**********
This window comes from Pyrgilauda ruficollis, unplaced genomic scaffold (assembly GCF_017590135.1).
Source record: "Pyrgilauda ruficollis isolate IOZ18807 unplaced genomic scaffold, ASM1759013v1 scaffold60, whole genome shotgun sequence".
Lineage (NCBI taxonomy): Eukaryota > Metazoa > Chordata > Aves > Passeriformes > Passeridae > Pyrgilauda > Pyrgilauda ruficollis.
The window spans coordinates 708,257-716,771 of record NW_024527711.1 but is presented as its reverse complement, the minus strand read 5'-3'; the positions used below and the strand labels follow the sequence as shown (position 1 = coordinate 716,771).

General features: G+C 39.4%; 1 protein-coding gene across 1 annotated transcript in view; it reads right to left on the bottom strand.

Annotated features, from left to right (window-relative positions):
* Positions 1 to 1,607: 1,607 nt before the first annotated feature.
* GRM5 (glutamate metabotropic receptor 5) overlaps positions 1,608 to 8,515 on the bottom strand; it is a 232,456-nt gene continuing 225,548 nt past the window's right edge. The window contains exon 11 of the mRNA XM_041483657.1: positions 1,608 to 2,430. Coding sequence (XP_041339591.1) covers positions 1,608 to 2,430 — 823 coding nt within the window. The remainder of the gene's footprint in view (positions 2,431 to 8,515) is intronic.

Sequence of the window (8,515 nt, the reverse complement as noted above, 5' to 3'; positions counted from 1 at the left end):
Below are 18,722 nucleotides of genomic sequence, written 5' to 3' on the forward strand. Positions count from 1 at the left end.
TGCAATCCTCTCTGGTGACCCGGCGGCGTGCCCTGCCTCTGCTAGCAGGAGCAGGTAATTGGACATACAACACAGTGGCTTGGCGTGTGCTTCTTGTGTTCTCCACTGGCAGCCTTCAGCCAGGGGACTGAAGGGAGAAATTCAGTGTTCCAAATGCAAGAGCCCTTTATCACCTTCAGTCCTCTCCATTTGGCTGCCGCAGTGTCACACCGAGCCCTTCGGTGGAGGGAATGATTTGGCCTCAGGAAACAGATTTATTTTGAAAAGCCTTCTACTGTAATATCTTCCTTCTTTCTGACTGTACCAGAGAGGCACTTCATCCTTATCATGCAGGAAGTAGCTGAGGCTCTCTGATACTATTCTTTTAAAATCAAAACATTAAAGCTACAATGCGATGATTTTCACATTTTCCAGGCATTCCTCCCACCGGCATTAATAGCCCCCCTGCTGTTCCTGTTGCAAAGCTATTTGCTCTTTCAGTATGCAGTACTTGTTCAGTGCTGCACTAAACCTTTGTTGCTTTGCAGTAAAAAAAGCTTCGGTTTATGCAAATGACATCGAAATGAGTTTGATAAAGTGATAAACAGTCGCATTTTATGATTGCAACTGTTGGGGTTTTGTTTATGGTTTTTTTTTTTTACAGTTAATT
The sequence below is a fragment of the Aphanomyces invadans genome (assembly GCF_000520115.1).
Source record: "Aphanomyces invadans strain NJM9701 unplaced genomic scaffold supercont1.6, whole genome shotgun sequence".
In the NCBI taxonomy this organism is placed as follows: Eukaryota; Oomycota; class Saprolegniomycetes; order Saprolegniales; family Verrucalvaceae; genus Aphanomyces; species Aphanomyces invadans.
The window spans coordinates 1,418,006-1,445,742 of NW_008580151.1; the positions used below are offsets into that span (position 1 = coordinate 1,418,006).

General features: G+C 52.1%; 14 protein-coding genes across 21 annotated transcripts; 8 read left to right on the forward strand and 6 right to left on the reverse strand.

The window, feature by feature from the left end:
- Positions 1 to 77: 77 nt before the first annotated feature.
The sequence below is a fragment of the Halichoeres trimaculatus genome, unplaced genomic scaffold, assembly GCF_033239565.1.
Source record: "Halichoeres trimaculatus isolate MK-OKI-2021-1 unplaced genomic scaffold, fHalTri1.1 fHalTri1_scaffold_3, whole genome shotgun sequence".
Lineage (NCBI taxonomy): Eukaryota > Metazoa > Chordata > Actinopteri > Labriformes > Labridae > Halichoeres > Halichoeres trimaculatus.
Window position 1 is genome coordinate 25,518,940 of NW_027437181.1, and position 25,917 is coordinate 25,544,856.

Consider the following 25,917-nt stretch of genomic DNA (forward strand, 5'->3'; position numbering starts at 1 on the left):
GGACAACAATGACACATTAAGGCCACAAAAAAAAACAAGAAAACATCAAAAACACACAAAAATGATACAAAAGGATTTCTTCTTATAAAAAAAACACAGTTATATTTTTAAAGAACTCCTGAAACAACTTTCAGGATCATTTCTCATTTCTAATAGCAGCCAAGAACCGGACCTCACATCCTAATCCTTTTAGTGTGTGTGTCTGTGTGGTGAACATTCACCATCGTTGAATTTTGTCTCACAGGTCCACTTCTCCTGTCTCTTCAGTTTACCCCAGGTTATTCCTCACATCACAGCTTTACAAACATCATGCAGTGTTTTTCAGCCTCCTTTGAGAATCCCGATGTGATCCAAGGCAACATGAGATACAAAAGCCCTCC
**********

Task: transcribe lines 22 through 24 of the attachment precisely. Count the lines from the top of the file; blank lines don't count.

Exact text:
Window position 1 is genome coordinate 25,518,940 of NW_027437181.1, and position 25,917 is coordinate 25,544,856.

Consider the following 25,917-nt stretch of genomic DNA (forward strand, 5'->3'; position numbering starts at 1 on the left):
GGACAACAATGACACATTAAGGCCACAAAAAAAAACAAGAAAACATCAAAAACACACAAAAATGATACAAAAGGATTTCTTCTTATAAAAAAAACACAGTTATATTTTTAAAGAACTCCTGAAACAACTTTCAGGATCATTTCTCATTTCTAATAGCAGCCAAGAACCGGACCTCACATCCTAATCCTTTTAGTGTGTGTGTCTGTGTGGTGAACATTCACCATCGTTGAATTTTGTCTCACAGGTCCACTTCTCCTGTCTCTTCAGTTTACCCCAGGTTATTCCTCACATCACAGCTTTACAAACATCATGCAGTGTTTTTCAGCCTCCTTTGAGAATCCCGATGTGATCCAAGGCAACATGAGATACAAAAGCCCTCC